J.P. King revives ‘Terrific Tuesday’
Published 11:00 am Friday, December 8, 2017
On Dec. 5, J.P. King Jr. Middle School held its first “Terrific Tuesday” of the school year and its first such event in approximately 10 years. Held during the last hour of the school day on Tuesday, the event was designed to provide students with exposure to a variety of careers and potential interests.
Grades six through eight each participated in the event, with different activities available to each grade level. Sixth graders had the option of attending a session on fitness, led by guest speaker LaKenneth Kindred of Taylor Made Fitness, construction 101, flag art, “tasty treat Tuesday,” a softball exercise titled “It’s Outta’ here,” a medical know-how session or hydroponic farming. Seventh graders could participate in T-shirt making, soccer, a dance-on, a DJ class titled “Droppin’ the Beat,” a class with Franklin Fire and Rescue personnel, or a cake decorating class titled “Creativity with Icing.” Eighth graders had the options of going to a music class titled “J.P. King Rocks,” a culinary arts class, a session with Franklin High School’s JROTC students, a presentation by Cecil Burgess and his daughter, Betsy, titled “Snakes Alive,” cheerleading with the FHS cheerleaders, a movie-making class titled “Lights, Camera, Action,” or a career exploration session.
The career exploration session was led by Nahla Saleh, coordinator of the Opp. Inc. Youth Career Center, and included a manufacturing and distribution exercise titled “The Cookie Don’t Crumble.” Saleh had students attempt to design packaging for a bag of cookies sturdy enough that it would withstand being knocked around when shipped.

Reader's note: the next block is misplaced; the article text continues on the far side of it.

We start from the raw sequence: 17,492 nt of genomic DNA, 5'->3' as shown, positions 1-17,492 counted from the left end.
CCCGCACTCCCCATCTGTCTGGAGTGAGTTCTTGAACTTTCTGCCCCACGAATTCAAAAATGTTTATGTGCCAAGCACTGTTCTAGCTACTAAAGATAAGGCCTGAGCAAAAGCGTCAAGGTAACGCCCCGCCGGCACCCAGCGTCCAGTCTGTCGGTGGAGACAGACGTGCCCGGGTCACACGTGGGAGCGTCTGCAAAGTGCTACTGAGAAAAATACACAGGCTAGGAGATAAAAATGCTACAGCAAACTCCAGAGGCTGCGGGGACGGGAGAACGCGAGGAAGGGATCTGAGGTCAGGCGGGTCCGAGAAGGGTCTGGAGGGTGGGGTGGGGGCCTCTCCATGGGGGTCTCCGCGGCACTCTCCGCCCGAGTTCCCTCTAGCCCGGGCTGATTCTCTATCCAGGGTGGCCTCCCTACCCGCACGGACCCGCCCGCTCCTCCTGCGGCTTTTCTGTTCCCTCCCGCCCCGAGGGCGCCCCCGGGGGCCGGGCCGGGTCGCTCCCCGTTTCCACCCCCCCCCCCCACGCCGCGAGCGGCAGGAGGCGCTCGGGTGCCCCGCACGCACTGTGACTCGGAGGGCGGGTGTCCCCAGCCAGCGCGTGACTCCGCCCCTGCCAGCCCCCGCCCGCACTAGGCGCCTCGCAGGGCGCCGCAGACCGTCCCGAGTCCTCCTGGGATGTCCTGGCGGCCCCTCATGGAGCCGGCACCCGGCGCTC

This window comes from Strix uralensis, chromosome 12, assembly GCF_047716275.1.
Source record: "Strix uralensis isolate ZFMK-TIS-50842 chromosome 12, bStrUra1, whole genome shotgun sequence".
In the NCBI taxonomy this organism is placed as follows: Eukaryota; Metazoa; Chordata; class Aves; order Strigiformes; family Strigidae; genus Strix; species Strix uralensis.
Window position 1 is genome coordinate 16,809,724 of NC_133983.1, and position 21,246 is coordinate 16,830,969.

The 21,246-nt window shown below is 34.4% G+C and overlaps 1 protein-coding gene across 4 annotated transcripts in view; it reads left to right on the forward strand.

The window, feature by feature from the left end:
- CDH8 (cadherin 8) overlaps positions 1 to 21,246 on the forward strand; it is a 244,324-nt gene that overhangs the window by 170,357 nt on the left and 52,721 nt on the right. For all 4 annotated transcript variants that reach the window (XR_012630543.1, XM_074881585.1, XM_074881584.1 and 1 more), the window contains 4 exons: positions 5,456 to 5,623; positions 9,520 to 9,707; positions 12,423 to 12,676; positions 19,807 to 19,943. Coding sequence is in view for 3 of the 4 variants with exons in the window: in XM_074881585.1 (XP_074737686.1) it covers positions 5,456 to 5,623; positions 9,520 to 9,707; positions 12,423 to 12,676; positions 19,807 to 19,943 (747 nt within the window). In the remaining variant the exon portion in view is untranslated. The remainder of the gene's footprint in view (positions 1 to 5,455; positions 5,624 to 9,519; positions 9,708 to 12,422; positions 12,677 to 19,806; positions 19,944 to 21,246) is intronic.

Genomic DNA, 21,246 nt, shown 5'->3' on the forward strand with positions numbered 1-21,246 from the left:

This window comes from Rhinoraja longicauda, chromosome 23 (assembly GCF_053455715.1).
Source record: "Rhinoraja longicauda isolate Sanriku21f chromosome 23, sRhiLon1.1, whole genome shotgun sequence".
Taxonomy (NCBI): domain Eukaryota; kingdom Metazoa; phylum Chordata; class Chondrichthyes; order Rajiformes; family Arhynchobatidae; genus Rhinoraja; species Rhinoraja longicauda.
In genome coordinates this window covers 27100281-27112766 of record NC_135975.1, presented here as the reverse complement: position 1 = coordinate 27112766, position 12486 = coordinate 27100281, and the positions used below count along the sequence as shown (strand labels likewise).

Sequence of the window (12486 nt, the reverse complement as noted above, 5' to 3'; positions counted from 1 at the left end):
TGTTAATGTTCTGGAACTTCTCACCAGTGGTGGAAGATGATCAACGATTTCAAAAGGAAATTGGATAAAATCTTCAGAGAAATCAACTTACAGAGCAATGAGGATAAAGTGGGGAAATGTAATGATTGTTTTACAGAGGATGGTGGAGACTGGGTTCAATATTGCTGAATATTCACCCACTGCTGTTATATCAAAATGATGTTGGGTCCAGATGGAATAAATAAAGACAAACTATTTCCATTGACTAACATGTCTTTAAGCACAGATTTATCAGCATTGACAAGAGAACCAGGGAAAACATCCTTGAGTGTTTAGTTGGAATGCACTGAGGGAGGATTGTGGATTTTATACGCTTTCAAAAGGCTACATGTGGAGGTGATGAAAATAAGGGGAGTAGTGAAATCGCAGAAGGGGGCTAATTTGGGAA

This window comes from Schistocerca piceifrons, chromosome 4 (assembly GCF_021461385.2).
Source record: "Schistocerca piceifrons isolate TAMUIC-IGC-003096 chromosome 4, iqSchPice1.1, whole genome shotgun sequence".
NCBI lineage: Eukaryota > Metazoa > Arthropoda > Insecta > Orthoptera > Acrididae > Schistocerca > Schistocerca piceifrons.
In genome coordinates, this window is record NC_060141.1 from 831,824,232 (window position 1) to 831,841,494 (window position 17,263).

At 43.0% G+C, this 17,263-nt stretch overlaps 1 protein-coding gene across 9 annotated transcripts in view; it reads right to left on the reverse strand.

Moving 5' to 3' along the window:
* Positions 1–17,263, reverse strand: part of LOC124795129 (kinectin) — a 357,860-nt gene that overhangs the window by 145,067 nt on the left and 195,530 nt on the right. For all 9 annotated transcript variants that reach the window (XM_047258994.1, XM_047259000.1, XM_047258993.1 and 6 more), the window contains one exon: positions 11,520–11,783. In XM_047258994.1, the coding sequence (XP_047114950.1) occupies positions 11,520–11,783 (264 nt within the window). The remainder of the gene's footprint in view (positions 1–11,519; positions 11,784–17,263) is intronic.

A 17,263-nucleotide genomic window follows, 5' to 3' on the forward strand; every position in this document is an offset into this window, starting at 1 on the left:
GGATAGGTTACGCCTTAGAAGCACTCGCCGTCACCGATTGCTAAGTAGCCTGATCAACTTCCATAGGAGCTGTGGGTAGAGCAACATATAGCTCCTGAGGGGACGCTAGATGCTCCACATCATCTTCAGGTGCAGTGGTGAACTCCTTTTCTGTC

“This is what real people who go to college do, they design this,” she said to students while holding up one example of a student’s packaging.
To test the durability of each group’s cookie package, Saleh picked each up and threw it to the floor to see how many, if any, of the cookies inside cracked or crumbled.
Liz Burgess, J.P. King’s gifted resource teacher and “Terrific Tuesday” coordinator, said that this was the first of two such events the school would hold this school year. Principal Lisa Francis had asked Burgess to revive the event in August after its nearly 10-year hiatus.
Francis said that she wasn’t sure exactly when or why “Terrific Tuesday” had been done away with in the past but theorized that it may have had something to do with SOLs protecting instructional time.
“However, when we reached accreditation this year I wanted to bring it back,” Francis said. “Our students deserve this. They are amazing and work so hard. Fun was had by all.”
The second “Terrific Tuesday” at J.P. King will be held sometime in March.